Sanofi's $2.2 billion commitment to beefing up its messenger RNA work, unveiled in June 2021, has come into clearer view this week with more than a billion dollars of that sum now earmarked toward making the French Big Pharma's home country a "pioneer mRNA nation."
The 935 million euro ($1.02 billion) investment, from now until 2026, will bankroll a "complete and autonomous value chain in mRNA technology," the company revealed on its French webpage Monday.
French Prime Minister Jean Castex and Sanofi CEO Paul Hudson visited the pharma's future Evolutive Vaccines Facility plant in Neuville, France, on Monday.
"Faced with pandemic challenges and unmet health needs in many fields such as oncology and rare diseases, this major investment for a global center of excellence in France will be a major scientific and industrial asset," Hudson said.
The large capital expense will fund research and development as well as production of mRNA-based vaccines, Sanofi said. The Big Pharma plans to develop six candidate mRNA vaccines by 2025, a push that was accelerated with the $3.2 billion acquisition of Translate Bio in August.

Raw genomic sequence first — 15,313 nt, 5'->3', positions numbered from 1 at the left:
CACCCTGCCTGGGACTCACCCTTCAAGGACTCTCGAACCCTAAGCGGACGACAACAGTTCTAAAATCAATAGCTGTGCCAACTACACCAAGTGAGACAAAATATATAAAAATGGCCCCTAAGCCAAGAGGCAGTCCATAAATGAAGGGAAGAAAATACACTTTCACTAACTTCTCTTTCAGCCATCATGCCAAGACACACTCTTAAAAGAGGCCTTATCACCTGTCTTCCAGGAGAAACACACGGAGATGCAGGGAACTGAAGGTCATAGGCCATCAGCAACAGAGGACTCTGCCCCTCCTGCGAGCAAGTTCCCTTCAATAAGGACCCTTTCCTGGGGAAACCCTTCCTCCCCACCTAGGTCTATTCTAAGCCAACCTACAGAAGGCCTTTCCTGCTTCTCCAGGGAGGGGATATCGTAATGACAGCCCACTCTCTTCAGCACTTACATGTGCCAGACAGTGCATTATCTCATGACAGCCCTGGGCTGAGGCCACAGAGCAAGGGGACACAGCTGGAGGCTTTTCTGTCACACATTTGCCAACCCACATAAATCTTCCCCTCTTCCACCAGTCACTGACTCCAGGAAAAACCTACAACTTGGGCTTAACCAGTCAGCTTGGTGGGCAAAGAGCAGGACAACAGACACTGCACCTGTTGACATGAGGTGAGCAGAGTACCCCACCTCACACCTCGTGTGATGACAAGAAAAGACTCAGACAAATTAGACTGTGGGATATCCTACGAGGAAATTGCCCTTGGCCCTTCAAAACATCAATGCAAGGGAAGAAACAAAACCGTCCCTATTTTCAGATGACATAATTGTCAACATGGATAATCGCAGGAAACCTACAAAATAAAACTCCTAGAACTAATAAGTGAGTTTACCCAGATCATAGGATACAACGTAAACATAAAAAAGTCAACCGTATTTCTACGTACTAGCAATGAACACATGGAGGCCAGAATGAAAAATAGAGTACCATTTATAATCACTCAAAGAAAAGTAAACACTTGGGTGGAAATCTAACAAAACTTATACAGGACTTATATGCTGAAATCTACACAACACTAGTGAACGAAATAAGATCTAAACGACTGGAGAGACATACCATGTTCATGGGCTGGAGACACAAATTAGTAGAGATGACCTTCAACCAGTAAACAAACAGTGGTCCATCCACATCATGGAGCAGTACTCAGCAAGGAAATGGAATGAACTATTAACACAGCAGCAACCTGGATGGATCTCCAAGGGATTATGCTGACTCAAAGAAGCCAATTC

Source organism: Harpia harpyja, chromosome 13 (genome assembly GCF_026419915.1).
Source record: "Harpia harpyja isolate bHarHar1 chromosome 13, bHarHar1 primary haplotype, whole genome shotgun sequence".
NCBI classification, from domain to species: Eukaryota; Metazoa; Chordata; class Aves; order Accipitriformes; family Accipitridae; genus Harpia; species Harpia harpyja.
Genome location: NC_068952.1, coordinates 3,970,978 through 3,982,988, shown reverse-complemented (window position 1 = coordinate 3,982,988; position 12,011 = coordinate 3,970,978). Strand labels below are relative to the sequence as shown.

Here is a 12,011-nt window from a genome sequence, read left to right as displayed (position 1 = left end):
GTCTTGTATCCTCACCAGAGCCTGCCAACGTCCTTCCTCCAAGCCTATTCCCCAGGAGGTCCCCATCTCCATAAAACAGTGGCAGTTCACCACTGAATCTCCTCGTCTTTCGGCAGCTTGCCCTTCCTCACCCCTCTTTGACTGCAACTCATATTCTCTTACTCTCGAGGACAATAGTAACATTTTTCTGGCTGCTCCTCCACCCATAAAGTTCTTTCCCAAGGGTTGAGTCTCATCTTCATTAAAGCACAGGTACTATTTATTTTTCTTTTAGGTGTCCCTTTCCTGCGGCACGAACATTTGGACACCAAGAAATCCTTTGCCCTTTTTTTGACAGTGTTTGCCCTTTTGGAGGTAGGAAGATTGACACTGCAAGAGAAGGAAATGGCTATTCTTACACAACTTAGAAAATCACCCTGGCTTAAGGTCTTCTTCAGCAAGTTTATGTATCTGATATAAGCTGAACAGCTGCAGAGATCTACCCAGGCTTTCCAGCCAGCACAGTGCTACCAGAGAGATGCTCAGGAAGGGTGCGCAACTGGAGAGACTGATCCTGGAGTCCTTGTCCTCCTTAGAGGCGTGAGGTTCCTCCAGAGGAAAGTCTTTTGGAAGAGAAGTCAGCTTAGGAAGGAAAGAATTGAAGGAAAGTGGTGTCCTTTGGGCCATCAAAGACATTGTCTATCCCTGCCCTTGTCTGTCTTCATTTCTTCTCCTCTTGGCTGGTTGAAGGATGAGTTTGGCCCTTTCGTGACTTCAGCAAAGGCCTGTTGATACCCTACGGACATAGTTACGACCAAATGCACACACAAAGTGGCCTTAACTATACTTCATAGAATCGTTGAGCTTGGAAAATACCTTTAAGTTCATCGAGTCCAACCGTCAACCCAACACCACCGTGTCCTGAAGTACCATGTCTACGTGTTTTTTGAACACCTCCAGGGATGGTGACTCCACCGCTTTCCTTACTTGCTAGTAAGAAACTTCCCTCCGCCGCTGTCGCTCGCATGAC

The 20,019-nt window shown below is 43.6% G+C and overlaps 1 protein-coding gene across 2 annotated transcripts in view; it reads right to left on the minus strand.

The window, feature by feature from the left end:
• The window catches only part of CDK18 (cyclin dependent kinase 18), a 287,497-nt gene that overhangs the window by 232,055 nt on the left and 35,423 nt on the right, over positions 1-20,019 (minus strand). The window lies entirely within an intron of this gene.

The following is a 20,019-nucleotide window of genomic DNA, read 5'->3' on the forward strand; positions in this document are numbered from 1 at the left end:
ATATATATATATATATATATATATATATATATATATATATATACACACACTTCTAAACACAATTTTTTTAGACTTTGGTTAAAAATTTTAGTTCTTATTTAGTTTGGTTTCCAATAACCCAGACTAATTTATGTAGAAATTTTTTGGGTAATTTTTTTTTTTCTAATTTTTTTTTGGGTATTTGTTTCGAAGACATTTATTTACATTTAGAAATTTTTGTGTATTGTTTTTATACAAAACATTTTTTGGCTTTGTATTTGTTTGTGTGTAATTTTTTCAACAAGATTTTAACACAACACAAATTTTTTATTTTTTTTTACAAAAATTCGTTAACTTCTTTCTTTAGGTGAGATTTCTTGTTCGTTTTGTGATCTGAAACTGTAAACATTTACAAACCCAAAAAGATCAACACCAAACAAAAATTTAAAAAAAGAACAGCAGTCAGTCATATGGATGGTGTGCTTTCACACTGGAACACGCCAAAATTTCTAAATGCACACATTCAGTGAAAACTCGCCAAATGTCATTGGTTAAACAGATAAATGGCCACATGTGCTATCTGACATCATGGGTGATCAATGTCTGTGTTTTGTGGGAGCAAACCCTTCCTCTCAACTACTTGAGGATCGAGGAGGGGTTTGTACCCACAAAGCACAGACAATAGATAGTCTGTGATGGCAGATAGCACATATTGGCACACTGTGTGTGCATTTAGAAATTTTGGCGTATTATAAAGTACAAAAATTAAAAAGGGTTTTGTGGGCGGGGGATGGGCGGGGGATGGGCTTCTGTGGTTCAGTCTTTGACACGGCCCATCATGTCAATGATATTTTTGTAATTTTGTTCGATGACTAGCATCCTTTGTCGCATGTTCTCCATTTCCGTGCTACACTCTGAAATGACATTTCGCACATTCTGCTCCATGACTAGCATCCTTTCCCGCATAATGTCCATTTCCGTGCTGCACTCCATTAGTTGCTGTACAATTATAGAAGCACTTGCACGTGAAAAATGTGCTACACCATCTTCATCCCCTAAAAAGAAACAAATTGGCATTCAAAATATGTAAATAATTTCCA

Following the Translate buy, Sanofi dug deeper with plans to pair its mRNA tech with an acne vaccine candidate by gobbling up Origimm Biotechnology for an undisclosed sum in December 2021.
Messenger RNA technology has come to the forefront of biopharma R&D and made its way into dinner table conversations thanks to COVID-19 vaccines that have been given to billions of people during the pandemic.
Sanofi didn't work on an mRNA-based COVID-19 vaccine, but it has partnered with GlaxoSmithKline on a pandemic jab. The shot suffered a delay in late 2020, but the two pharmas revealed just weeks ago that the protein vaccine led to 58% protection from symptomatic COVID-19 after two doses.
Sanofi's broad mRNA plans were briefly laid out in a June 2021 update in which the Big Pharma unveiled a $476 million per year investment for an mRNA Center of Excellence to employ 400 workers across Massachusetts and France.
The company's main focus is on improving mRNA technology, with a focus on storage capabilities and tolerability. Particularly, the company is interested in getting rid of side effects that sideline vaccine recipients for a day or two after receiving a shot, Jean-Francois Toussaint, Ph.D., head of research and development for Sanofi Pasteur, told Fierce Biotech in January.